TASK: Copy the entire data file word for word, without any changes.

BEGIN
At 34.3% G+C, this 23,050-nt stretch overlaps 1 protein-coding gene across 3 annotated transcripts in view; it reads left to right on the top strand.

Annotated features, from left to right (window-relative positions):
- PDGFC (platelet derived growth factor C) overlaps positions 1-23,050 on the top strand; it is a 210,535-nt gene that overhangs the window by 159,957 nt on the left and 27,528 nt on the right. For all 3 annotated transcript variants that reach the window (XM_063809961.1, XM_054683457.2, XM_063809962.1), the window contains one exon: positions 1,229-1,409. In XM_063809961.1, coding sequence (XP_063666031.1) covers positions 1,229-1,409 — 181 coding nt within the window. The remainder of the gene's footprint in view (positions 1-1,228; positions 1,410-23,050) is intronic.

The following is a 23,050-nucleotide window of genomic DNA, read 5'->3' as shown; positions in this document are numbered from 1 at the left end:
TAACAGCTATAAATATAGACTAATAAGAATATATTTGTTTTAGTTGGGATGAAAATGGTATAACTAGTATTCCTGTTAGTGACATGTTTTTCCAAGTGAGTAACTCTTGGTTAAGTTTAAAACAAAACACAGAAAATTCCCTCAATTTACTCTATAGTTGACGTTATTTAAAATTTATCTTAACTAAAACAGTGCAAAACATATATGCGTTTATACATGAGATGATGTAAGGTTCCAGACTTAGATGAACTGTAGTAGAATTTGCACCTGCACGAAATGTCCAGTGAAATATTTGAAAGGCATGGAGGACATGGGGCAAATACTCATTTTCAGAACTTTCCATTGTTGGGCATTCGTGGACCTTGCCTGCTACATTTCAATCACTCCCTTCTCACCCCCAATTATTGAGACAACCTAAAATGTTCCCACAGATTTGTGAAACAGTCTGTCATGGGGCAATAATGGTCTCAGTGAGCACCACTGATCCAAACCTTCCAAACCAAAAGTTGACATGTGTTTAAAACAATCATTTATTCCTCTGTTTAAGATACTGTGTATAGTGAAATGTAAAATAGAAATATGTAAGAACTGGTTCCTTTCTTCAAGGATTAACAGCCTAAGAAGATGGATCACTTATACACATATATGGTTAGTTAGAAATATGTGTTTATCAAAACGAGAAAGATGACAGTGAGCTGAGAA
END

At 34.3% G+C, this 23,050-nt stretch overlaps 1 protein-coding gene across 3 annotated transcripts in view; it reads left to right on the top strand.

Annotated features, from left to right (window-relative positions):
- PDGFC (platelet derived growth factor C) overlaps positions 1-23,050 on the top strand; it is a 210,535-nt gene that overhangs the window by 159,957 nt on the left and 27,528 nt on the right. For all 3 annotated transcript variants that reach the window (XM_063809961.1, XM_054683457.2, XM_063809962.1), the window contains one exon: positions 1,229-1,409. In XM_063809961.1, coding sequence (XP_063666031.1) covers positions 1,229-1,409 — 181 coding nt within the window. The remainder of the gene's footprint in view (positions 1-1,228; positions 1,410-23,050) is intronic.

The following is a 23,050-nucleotide window of genomic DNA, read 5'->3' as shown; positions in this document are numbered from 1 at the left end:
TAACAGCTATAAATATAGACTAATAAGAATATATTTGTTTTAGTTGGGATGAAAATGGTATAACTAGTATTCCTGTTAGTGACATGTTTTTCCAAGTGAGTAACTCTTGGTTAAGTTTAAAACAAAACACAGAAAATTCCCTCAATTTACTCTATAGTTGACGTTATTTAAAATTTATCTTAACTAAAACAGTGCAAAACATATATGCGTTTATACATGAGATGATGTAAGGTTCCAGACTTAGATGAACTGTAGTAGAATTTGCACCTGCACGAAATGTCCAGTGAAATATTTGAAAGGCATGGAGGACATGGGGCAAATACTCATTTTCAGAACTTTCCATTGTTGGGCATTCGTGGACCTTGCCTGCTACATTTCAATCACTCCCTTCTCACCCCCAATTATTGAGACAACCTAAAATGTTCCCACAGATTTGTGAAACAGTCTGTCATGGGGCAATAATGGTCTCAGTGAGCACCACTGATCCAAACCTTCCAAACCAAAAGTTGACATGTGTTTAAAACAATCATTTATTCCTCTGTTTAAGATACTGTGTATAGTGAAATGTAAAATAGAAATATGTAAGAACTGGTTCCTTTCTTCAAGGATTAACAGCCTAAGAAGATGGATCACTTATACACATATATGGTTAGTTAGAAATATGTGTTTATCAAAACGAGAAAGATGACAGTGAGCTGAGAA